GPs should weigh up the risks of stepping down long-acting ß-agonist (LABA) treatment in patients with controlled asthma as it may result in a loss of disease control, concludes a new analysis.
In what the authors called the first analysis to look specifically at stepping down LABA therapy, they found stepping down therapy as advised in guidelines was associated with reduced quality of life and increased use of oral steriods.
US researchers analysed five randomised trials that compared stepping down LABA treatment with no change in therapy and found it resulted in fewer symptom-free days and reduced quality of life, compared with continued use.
Current British Thoracic Society and SIGN guidelines recommend asthma treatment is stepped down once control is achieved to prevent ‘overtreatment', but this new analysis raises doubts over whether this advice should be followed for LABAs.
The meta-analysis looked at nearly 700 patients over the age of 15 with mild to moderate asthma that was well controlled with a combination of inhaled steroids and LABAs.
They showed stepping down LABA therapy significantly reduced asthma quality of life scores by an average of 0.32 points, asthma control scores by 0.24 points and symptom-free days by 9%, compared with those on continuous therapy.
Patients stepping down LABA therapy were also 68% more likely to report any use of oral steroids.
The risk of withdrawing from the studies due to a lack of efficacy or asthma control was also trebled in the stepping-down group, compared with those on continuous therapy.
There was no statistically significant difference in the frequency of non asthma-related adverse events between those stepping down LABA therapy and those with no change in treatment (relative risk of 0.93).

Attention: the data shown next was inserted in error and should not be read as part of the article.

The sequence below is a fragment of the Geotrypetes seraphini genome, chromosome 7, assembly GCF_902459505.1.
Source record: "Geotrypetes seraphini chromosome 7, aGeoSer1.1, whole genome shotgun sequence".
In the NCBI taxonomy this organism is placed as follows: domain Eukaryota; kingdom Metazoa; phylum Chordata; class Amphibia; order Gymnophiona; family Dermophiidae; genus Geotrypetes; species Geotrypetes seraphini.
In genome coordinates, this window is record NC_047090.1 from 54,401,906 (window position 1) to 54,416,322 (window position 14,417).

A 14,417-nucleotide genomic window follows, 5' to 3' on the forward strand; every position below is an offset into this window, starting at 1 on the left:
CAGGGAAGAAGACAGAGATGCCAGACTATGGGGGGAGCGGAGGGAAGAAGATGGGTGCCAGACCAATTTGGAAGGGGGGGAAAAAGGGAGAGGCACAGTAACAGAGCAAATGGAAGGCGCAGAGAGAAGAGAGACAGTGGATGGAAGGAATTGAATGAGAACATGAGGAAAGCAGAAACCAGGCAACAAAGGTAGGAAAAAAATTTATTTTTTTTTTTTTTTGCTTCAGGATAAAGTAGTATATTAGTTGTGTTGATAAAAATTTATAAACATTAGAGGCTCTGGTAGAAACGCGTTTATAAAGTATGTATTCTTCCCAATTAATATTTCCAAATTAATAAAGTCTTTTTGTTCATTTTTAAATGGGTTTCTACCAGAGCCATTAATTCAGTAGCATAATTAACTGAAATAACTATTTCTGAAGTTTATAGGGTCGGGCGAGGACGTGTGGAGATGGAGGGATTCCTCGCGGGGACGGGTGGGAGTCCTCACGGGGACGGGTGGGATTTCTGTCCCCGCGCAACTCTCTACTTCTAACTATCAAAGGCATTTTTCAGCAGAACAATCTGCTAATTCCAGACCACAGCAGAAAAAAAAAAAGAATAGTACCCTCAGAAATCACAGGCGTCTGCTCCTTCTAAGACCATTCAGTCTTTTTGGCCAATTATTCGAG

The authors concluded their data showed stepping down LABA therapy may not be advisable for all patients.
Study leader Dr Thomas Casale, professor of medicine at Creighton University in Nebraska, said: ‘Stepping off LABAs might adversely affect asthma control.
‘Both physicians and patients should be aware of the possible implications of our study and make the most appropriate individualised decisions in constructing asthma treatment plans.'
Dr Kevin Gruffydd-Jones, a GP in Box, Wiltshire, and member of the education committee of the Primary Care Respiratory Society, said a pilot study done in his own surgery had shown similar results, with patients wanting to be back on LABA therapy within two weeks of discontinuing treatment.
He said: ‘Stepping down is a reasonable approach and we don't do enough of it, but the main priority should be getting people off high-dose, inhaled steroids.
‘We should also attempt to step down LABA treatment – but as this shows, that may be much more difficult.'
Change after stepping down LABA:
Asthma control -0.24
Quality of life -0.36
Risk of oral corticosteroid use +68%